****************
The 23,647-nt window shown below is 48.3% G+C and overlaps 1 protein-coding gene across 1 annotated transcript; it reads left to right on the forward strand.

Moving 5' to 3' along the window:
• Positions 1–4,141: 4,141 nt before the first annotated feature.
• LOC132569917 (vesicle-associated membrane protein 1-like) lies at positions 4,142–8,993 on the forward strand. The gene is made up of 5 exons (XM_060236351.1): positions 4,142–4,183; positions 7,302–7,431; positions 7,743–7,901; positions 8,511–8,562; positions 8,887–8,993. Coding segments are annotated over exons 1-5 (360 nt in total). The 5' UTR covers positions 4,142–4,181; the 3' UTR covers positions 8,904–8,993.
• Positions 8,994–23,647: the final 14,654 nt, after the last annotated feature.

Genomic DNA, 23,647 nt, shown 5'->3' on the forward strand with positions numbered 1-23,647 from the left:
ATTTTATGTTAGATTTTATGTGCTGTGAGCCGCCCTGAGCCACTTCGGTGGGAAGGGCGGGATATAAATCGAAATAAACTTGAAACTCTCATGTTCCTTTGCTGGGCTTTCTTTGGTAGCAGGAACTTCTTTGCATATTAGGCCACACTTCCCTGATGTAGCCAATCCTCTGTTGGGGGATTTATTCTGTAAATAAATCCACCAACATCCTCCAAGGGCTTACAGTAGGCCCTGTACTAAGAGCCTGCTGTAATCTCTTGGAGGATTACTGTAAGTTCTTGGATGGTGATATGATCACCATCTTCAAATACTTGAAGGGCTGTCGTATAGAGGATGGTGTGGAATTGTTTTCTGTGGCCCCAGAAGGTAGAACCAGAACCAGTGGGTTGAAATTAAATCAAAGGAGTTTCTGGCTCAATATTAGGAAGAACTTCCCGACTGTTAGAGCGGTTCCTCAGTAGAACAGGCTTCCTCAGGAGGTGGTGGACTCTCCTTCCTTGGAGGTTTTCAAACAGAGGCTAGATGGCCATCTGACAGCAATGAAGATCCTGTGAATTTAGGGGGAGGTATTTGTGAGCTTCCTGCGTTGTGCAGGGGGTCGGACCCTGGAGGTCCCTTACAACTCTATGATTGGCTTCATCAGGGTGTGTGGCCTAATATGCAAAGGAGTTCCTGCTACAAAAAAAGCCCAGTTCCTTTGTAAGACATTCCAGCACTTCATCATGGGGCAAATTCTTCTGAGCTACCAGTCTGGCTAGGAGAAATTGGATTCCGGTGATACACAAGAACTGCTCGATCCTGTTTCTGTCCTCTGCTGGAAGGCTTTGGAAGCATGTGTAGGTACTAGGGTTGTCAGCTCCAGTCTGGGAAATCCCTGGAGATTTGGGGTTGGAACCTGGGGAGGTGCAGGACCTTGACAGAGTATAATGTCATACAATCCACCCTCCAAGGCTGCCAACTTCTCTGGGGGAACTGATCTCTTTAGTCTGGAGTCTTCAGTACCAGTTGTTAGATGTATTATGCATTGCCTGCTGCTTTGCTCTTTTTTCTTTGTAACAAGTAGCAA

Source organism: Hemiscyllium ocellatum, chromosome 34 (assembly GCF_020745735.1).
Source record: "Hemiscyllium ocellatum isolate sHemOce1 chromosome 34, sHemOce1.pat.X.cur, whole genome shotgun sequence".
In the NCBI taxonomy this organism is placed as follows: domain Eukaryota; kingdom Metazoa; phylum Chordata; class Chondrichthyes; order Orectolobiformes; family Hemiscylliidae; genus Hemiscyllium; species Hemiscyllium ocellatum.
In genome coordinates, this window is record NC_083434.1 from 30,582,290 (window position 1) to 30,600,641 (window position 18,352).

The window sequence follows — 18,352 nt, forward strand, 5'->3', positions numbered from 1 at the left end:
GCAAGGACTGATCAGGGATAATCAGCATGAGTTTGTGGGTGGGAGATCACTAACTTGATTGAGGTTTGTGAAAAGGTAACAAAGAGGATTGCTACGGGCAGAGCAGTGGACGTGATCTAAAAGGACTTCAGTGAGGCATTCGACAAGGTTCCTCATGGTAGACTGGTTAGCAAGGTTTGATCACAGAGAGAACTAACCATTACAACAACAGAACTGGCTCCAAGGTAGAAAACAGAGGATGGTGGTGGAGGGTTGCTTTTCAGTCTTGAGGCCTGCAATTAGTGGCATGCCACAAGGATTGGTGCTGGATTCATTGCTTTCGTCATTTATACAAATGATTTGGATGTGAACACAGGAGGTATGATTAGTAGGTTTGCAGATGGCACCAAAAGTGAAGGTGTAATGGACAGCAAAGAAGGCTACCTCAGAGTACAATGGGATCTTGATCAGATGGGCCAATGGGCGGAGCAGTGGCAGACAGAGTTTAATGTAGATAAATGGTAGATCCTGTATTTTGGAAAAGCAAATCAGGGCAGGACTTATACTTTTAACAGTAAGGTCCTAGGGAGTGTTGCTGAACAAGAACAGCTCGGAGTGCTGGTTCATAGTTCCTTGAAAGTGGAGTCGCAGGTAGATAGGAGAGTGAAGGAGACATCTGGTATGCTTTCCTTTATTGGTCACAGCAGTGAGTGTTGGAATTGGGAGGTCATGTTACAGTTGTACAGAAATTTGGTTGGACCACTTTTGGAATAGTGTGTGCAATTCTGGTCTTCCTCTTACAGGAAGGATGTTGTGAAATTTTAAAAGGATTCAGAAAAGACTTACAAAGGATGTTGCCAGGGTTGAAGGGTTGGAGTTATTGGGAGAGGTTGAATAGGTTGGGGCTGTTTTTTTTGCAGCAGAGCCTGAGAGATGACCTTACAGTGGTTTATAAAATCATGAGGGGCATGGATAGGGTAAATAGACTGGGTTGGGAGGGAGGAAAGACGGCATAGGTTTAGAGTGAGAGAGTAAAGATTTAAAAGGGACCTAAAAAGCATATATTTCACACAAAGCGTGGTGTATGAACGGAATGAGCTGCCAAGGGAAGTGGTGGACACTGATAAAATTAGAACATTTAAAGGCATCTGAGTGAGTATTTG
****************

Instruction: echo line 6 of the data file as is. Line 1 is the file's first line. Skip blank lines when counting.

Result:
Genomic DNA, 23,647 nt, shown 5'->3' on the forward strand with positions numbered 1-23,647 from the left: